Reploids or Cyblicants?

In figuring out the main crux of my pending sci-fi story I ended up with a bit of a dilemna. My main character has some issues with whether he is human or not – some parts of him are one and some the other. Of course this has been explored in Blade Runner and it’s not the main theme of my story so I didn’t want to get too involved with it but I did need to fine a platform for his ‘kind of person’.

Originally I had conceived this part of the story in quite simple terms using just androids or cyborgs but this didn’t quite seem to cover all the possibilities I needed. Then I thought of sticking to Replicants – a-la-Blade Runner but this just seemed to dilute things and in fact make the story almost pointless.

So then I started thinking about a new generation of androids and cyborgs which could have mechanical or biological bodies, real brains but not human ones. The obvious terms to use would be Reploids or Cyblicants, depending on the physical body’s makeup. I am not sure though if these terms sound ‘natural’ – as if they would be in use in a mature society and whether the average sci-fi reader would quickly grasp what they are or whether I will need to do a lot of explaining.

I would be interested to hear from anybody else who has explored any similar themes or has any thought on these two terms.

The results of the first round of the Amazon competition are announced soon. I got chatting to a few people on the Amazon community who have entered the competition and we have been chatting about pitches and reviews. One guy I have chatted to quite a lot is Gary who has submitted a rather good sci-fi/fantasy world adventure called ‘Chronicles of Baltrath’ and are available here in paper copy:

and here for Kindle

He also has a blog.

Advertisements

Amazon Competition

I have entered my draft manuscript in an Amazon/Penguin backed competition – actually hosted by CreateSpace.com – an e-author portal subsidiary of Amazon. Well why on Earth wouldn’t I? $15000 first prize and a contract with Penguin. I will let you know how I get on. They are taking first 5000 entries and then gradually eliminating through until June.

Only problem is that it is for unpublished works only so I have to hold off publishing now until I am eliminated or I win. Its very interesting reading the T&C cos they go through in detail how you will negotiate the contract with Penguin if you win. It all sounds very pleasant.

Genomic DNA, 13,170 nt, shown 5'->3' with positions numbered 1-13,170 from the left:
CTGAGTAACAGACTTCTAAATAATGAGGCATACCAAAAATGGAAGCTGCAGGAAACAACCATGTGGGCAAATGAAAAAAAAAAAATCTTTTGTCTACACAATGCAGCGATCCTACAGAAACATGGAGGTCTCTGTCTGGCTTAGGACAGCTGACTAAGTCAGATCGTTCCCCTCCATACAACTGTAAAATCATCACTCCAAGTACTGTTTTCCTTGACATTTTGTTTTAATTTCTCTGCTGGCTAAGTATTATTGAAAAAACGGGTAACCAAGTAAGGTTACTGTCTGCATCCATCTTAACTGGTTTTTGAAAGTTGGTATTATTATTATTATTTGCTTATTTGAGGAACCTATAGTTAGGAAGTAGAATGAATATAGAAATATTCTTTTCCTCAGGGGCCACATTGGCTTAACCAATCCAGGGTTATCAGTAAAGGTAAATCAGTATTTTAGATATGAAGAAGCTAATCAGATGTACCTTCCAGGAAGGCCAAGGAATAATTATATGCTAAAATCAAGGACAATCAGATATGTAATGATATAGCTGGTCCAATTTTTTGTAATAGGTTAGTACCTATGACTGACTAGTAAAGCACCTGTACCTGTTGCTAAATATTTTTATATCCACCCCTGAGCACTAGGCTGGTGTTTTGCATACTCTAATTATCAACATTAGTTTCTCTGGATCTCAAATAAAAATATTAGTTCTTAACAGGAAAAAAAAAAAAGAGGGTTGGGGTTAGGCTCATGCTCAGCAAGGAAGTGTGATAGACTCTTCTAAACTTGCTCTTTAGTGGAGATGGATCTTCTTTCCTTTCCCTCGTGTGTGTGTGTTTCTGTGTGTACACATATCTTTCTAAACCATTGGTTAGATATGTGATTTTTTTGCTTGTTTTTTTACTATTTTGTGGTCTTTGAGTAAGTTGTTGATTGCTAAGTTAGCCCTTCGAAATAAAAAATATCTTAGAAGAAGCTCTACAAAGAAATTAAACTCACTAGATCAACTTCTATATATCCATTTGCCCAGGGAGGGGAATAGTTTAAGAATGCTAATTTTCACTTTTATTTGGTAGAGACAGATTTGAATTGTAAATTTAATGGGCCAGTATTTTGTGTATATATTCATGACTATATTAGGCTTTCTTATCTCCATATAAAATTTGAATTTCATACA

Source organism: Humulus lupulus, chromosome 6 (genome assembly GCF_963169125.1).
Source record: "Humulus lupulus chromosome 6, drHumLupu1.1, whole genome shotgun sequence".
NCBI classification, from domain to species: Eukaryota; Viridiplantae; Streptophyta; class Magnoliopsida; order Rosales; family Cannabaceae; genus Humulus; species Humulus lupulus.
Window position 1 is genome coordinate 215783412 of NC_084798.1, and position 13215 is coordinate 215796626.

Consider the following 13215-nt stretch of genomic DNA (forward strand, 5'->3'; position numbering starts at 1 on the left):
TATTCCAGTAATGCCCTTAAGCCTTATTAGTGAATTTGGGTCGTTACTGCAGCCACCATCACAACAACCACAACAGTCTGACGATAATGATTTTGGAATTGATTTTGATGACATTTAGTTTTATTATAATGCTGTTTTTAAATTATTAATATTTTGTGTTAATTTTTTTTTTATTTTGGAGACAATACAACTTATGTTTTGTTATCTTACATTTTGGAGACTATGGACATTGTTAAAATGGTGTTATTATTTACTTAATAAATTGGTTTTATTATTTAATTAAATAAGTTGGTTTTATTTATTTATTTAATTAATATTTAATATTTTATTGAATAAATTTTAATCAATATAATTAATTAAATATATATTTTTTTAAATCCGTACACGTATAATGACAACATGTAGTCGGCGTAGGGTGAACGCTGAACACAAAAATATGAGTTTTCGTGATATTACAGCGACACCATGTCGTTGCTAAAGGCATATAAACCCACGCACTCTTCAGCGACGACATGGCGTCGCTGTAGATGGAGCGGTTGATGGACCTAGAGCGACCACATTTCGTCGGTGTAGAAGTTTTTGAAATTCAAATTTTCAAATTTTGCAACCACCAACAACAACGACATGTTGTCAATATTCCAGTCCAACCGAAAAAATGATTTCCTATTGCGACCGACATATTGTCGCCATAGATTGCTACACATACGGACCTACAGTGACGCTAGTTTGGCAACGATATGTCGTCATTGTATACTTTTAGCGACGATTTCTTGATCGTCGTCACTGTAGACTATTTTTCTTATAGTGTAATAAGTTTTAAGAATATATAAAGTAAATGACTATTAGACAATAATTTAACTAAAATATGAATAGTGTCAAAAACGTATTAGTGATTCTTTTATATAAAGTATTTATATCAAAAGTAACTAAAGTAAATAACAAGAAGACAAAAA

Shortlists will be published here
.

Constellation cancelled

Well. A coupla interesting things.
its a bit depressing – on the face of it – that Obama has cancelled Constellation – the open-ended project stream that would have resulted at some point with men on Mars, but reading between the lines, it’s not so bad. There will be a move more to privatised companies doing the lift bit into space and supposedly a move to find more efficient means of getting to Mars (propulsion-wise). I do find the tone of the speech(?) or document by the Mars Director a little false though and I am not sure how many of their employees will buy into the ‘mood’.
What worried me most is that, as some commentators have pointed out, for many of us, a part of our hope in life is carried by NASA projects. This may be dubious in that NASA was founded on a combination of aeronautics reseach in the USA and Nazi scientists at the end of WWII but at least casting your eyes upwards to the stars provides some kind of common frontier – a reason to ‘collaborate’ rather than fight.
Without this we are in danger of becoming a species ‘looking inwards’ and this introversion, I think, seems to correspond with periods of increased conflict.
Evidence: Challenger Disaster 1986 Columbia disaster 2003: 2 Iraq Wars and by contrast, the number of people around the world who felt a sense of ‘belonging’ on the day Neil Armstrong first walked on the moon. Of course nobody knows for sure if there is a correlation but I put it out there as a subject for discussion.

This also cheered me up;
http://www.youtube.com/watch?gl=GB&hl=en-GB&v=mmVaLp8icoU